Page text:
Today marks the launch of Google’s high-end Android VR platform, Daydream, a major step beyond Cardboard and a serious competitor to Gear VR.

Google has been playing in the VR space since 2014 back when they launched the Cardboard initiative, a super low barrier starting point for VR which let people pair any modern smartphone with a $15 headset literally made out of cardboard. The company hoped Cardboard would act as a stepping stone to introduce people to VR, but it also proved to be a stepping stone for the company itself to become more deeply involved in the space.

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Enter Daydream, a reimagining of Google + VR which promises to close the gap between the not-so-great performance of Cardboard and the impressive capabilities of the Oculus & Samsung backed Gear VR. Cardboard still exists, but Daydream is what we hoped Cardboard would be all along: a high quality VR experience that’s baked into the core of Android.

‘Daydream’ isn’t a single product, it’s Google’s umbrella ecosystem for high-end mobile VR, under which falls Daydream ready phones, headsets, and apps. You’ll need one of each to unlock the high-end VR capabilities of Android 7.1 ‘Nougat’. While the company’s grand vision is to one day have a healthy set of choices when it comes to Daydream ready hardware, today the only options are the company’s Pixel and Pixel XL phone along with the Daydream View headset, the latter of which launches today for $80, undercutting the latest Gear VR headset by $20.  Unlike Gear VR, which is controlled optionally via a touchpad on the side of the headset or a gamepad, Google has added a basic motion controller with an accelerometer as the required method of input for all Daydream apps.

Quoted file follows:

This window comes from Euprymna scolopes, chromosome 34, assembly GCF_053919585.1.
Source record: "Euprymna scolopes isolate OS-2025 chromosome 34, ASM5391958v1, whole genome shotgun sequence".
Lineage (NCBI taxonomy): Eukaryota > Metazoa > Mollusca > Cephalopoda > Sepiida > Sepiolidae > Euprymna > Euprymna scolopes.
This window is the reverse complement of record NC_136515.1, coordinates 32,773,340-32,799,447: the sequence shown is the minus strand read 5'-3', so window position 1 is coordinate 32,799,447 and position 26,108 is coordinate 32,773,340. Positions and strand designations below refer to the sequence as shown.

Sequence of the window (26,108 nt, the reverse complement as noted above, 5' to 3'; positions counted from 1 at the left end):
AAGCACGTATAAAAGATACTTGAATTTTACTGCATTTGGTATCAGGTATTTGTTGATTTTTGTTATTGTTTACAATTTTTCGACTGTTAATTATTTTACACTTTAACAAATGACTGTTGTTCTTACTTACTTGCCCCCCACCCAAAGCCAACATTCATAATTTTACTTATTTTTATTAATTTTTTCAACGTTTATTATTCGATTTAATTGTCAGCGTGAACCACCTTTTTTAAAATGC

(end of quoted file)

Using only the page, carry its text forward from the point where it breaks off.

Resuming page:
Summary

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Google’s Daydream, with Pixel phone and View headset, is a powerful opening act for what the company ultimately hopes will be an entire ecosystem of VR devices on Android.

Daydream is, at this stage, a noteworthy competitor to Samsung’s Gear VR which has dominated the mobile VR landscape ever since its launch. The seemingly simple addition of a basic motion controller as a core part of the Daydream experience adds significantly to interactivity and ease of use in a way we wouldn’t have guessed.

It’s still day zero for the platform, which begins with a humble launcher experience and just a handful of games and apps, but Google has laid a clear foundation for what could turn into a sprawling ecosystem with multiple phones, headsets, and a healthy app marketplace.